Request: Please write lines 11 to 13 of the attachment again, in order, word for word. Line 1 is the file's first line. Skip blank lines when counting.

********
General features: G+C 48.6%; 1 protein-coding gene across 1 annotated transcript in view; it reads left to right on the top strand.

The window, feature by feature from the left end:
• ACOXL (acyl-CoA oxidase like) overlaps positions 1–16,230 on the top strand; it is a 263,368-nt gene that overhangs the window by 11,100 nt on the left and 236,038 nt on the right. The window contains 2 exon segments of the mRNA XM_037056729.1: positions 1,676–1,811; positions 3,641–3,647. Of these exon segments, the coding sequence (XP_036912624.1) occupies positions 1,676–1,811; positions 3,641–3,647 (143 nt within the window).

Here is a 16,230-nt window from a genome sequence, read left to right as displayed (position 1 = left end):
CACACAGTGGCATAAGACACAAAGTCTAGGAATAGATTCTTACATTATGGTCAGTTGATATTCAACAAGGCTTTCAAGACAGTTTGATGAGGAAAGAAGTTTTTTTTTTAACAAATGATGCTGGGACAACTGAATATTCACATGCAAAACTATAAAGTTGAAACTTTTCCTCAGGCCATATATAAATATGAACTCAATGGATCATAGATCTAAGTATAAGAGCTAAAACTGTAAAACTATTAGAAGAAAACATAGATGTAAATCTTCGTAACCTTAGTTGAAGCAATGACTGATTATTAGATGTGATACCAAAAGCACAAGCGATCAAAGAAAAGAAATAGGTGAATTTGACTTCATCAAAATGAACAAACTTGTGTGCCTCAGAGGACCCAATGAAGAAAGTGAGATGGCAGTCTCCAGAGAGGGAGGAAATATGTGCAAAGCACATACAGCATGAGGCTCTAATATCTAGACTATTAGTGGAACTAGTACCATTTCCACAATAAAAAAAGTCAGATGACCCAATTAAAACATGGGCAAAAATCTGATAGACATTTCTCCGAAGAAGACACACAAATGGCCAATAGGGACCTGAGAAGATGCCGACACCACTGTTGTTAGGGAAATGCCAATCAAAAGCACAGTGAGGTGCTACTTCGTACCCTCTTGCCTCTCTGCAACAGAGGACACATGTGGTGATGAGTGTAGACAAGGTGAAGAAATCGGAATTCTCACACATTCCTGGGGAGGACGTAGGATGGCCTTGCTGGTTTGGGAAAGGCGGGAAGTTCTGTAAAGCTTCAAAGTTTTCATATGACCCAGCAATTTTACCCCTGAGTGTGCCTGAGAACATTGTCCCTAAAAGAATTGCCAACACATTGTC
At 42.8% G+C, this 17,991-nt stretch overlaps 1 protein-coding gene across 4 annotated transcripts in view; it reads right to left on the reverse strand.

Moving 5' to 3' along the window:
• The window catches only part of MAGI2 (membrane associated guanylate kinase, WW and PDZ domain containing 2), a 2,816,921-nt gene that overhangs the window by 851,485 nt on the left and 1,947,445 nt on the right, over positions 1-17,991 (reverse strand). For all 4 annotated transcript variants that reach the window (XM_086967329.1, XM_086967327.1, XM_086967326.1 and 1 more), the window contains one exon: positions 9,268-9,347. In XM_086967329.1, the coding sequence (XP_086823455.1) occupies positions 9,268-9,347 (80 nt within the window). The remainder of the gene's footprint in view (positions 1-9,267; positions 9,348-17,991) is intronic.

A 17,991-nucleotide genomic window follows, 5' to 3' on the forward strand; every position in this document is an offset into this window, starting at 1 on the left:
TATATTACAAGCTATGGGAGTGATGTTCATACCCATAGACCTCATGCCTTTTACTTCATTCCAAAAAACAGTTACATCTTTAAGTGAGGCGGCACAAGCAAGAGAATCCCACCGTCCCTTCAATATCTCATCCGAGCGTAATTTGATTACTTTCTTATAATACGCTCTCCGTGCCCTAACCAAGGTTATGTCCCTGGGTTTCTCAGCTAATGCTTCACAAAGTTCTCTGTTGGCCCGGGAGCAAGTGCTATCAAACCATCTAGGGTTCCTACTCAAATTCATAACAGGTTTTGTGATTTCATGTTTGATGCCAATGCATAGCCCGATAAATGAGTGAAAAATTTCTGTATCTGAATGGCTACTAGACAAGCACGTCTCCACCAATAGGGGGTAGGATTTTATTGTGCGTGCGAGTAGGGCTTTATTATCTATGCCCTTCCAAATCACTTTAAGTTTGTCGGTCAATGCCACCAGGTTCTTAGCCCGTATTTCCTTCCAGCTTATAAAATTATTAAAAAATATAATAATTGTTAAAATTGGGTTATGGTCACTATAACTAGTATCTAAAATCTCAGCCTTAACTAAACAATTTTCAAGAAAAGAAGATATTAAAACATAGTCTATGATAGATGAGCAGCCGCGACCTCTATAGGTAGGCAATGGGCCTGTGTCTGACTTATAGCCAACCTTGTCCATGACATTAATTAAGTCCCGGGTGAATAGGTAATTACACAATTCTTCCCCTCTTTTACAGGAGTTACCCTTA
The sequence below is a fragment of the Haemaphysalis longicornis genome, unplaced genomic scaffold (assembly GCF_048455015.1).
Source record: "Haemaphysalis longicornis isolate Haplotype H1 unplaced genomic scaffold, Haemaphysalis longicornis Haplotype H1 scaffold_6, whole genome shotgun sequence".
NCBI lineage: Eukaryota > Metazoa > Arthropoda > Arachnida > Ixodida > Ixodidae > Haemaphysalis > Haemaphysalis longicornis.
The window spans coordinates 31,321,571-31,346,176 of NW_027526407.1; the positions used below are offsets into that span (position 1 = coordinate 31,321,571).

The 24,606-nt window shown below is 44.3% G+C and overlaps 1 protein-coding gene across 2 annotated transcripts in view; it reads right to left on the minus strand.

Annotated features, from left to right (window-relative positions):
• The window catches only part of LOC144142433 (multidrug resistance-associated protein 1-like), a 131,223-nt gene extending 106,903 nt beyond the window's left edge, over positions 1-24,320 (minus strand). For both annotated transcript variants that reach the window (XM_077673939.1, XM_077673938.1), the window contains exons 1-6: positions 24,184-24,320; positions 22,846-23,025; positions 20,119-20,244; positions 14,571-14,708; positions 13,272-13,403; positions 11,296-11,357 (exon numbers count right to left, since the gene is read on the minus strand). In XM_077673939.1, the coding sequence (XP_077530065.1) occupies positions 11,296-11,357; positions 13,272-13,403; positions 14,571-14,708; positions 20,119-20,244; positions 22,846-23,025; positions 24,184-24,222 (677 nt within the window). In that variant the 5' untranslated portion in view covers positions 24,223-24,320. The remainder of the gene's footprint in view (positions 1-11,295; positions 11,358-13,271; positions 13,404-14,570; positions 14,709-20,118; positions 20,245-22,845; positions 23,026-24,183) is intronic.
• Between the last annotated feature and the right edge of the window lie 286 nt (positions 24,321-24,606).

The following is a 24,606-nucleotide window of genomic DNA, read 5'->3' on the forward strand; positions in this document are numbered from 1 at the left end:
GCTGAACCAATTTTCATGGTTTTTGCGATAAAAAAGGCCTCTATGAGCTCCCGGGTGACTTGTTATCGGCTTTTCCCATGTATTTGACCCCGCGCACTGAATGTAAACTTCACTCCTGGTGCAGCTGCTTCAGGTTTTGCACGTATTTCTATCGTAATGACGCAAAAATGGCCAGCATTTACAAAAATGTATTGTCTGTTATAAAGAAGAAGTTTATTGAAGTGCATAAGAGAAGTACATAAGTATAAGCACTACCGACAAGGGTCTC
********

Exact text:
The sequence below is a fragment of the Haemaphysalis longicornis genome, unplaced genomic scaffold (assembly GCF_048455015.1).
Source record: "Haemaphysalis longicornis isolate Haplotype H1 unplaced genomic scaffold, Haemaphysalis longicornis Haplotype H1 scaffold_6, whole genome shotgun sequence".
NCBI lineage: Eukaryota > Metazoa > Arthropoda > Arachnida > Ixodida > Ixodidae > Haemaphysalis > Haemaphysalis longicornis.